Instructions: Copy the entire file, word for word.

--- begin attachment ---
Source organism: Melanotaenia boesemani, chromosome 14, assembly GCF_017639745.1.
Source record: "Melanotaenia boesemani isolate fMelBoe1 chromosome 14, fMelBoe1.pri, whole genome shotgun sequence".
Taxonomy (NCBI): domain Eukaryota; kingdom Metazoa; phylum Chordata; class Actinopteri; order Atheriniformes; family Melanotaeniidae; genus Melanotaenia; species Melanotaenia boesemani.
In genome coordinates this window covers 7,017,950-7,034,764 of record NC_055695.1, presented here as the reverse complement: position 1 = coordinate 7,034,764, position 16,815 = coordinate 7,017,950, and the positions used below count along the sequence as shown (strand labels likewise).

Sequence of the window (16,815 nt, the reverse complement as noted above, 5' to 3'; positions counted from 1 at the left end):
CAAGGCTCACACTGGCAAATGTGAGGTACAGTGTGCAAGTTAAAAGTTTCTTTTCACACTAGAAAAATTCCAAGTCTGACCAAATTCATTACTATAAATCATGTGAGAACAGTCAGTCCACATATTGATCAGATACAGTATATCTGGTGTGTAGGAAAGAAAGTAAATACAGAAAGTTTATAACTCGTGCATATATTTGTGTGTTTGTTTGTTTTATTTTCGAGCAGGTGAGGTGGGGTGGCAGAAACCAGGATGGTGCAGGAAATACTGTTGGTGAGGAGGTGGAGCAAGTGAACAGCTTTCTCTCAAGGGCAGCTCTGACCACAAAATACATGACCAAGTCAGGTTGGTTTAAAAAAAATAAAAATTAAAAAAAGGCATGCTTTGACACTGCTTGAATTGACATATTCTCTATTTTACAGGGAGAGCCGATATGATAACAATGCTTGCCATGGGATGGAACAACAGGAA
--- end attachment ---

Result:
Source organism: Melanotaenia boesemani, chromosome 14, assembly GCF_017639745.1.
Source record: "Melanotaenia boesemani isolate fMelBoe1 chromosome 14, fMelBoe1.pri, whole genome shotgun sequence".
Taxonomy (NCBI): domain Eukaryota; kingdom Metazoa; phylum Chordata; class Actinopteri; order Atheriniformes; family Melanotaeniidae; genus Melanotaenia; species Melanotaenia boesemani.
In genome coordinates this window covers 7,017,950-7,034,764 of record NC_055695.1, presented here as the reverse complement: position 1 = coordinate 7,034,764, position 16,815 = coordinate 7,017,950, and the positions used below count along the sequence as shown (strand labels likewise).

Sequence of the window (16,815 nt, the reverse complement as noted above, 5' to 3'; positions counted from 1 at the left end):
CAAGGCTCACACTGGCAAATGTGAGGTACAGTGTGCAAGTTAAAAGTTTCTTTTCACACTAGAAAAATTCCAAGTCTGACCAAATTCATTACTATAAATCATGTGAGAACAGTCAGTCCACATATTGATCAGATACAGTATATCTGGTGTGTAGGAAAGAAAGTAAATACAGAAAGTTTATAACTCGTGCATATATTTGTGTGTTTGTTTGTTTTATTTTCGAGCAGGTGAGGTGGGGTGGCAGAAACCAGGATGGTGCAGGAAATACTGTTGGTGAGGAGGTGGAGCAAGTGAACAGCTTTCTCTCAAGGGCAGCTCTGACCACAAAATACATGACCAAGTCAGGTTGGTTTAAAAAAAATAAAAATTAAAAAAAGGCATGCTTTGACACTGCTTGAATTGACATATTCTCTATTTTACAGGGAGAGCCGATATGATAACAATGCTTGCCATGGGATGGAACAACAGGAA